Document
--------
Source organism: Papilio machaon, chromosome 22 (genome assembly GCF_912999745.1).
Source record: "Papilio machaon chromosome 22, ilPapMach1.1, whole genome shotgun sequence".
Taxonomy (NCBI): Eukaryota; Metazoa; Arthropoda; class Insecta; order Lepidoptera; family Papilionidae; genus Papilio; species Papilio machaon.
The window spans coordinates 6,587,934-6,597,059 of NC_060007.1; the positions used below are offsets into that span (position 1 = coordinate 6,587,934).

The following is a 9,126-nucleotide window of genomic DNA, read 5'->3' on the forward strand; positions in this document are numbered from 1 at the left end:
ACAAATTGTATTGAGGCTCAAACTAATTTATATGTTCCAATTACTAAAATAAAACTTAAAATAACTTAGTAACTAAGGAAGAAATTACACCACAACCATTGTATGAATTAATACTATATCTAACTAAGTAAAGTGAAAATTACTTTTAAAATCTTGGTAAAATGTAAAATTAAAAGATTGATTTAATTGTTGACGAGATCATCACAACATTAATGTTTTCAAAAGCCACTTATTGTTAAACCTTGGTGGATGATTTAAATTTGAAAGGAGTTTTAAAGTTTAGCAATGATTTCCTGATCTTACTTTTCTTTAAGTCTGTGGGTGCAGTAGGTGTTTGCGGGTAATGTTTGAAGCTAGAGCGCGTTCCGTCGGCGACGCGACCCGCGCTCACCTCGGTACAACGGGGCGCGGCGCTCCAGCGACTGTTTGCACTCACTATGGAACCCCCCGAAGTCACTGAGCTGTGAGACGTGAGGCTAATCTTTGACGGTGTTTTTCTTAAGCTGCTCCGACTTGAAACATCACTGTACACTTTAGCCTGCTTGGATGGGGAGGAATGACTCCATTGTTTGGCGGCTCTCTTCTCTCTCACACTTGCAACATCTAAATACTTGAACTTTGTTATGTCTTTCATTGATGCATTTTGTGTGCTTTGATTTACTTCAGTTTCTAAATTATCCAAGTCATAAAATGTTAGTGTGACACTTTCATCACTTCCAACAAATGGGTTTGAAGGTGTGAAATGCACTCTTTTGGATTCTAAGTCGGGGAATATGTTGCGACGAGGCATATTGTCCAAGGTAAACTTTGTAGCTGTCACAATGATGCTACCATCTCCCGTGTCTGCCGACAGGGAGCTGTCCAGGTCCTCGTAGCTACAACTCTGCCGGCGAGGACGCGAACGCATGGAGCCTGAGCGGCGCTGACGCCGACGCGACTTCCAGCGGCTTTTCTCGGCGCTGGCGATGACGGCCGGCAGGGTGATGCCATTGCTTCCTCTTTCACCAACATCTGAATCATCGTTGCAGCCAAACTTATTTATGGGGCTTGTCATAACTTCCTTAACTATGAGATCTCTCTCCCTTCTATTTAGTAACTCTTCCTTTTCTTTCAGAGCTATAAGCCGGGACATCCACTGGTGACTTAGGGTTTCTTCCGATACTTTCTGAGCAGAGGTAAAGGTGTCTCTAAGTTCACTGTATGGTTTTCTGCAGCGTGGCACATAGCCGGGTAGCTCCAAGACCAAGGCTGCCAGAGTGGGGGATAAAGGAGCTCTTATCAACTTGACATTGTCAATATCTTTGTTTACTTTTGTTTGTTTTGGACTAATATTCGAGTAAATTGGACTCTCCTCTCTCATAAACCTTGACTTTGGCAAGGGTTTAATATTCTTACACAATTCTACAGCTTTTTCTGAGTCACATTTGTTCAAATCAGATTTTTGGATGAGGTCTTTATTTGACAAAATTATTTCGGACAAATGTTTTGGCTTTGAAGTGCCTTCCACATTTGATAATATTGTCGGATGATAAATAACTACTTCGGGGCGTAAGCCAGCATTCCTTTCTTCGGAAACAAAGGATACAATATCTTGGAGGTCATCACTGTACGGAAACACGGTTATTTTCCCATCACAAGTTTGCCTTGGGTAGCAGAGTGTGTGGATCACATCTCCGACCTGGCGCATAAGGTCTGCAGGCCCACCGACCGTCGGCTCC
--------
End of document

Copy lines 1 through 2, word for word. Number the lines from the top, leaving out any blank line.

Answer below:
Source organism: Papilio machaon, chromosome 22 (genome assembly GCF_912999745.1).
Source record: "Papilio machaon chromosome 22, ilPapMach1.1, whole genome shotgun sequence".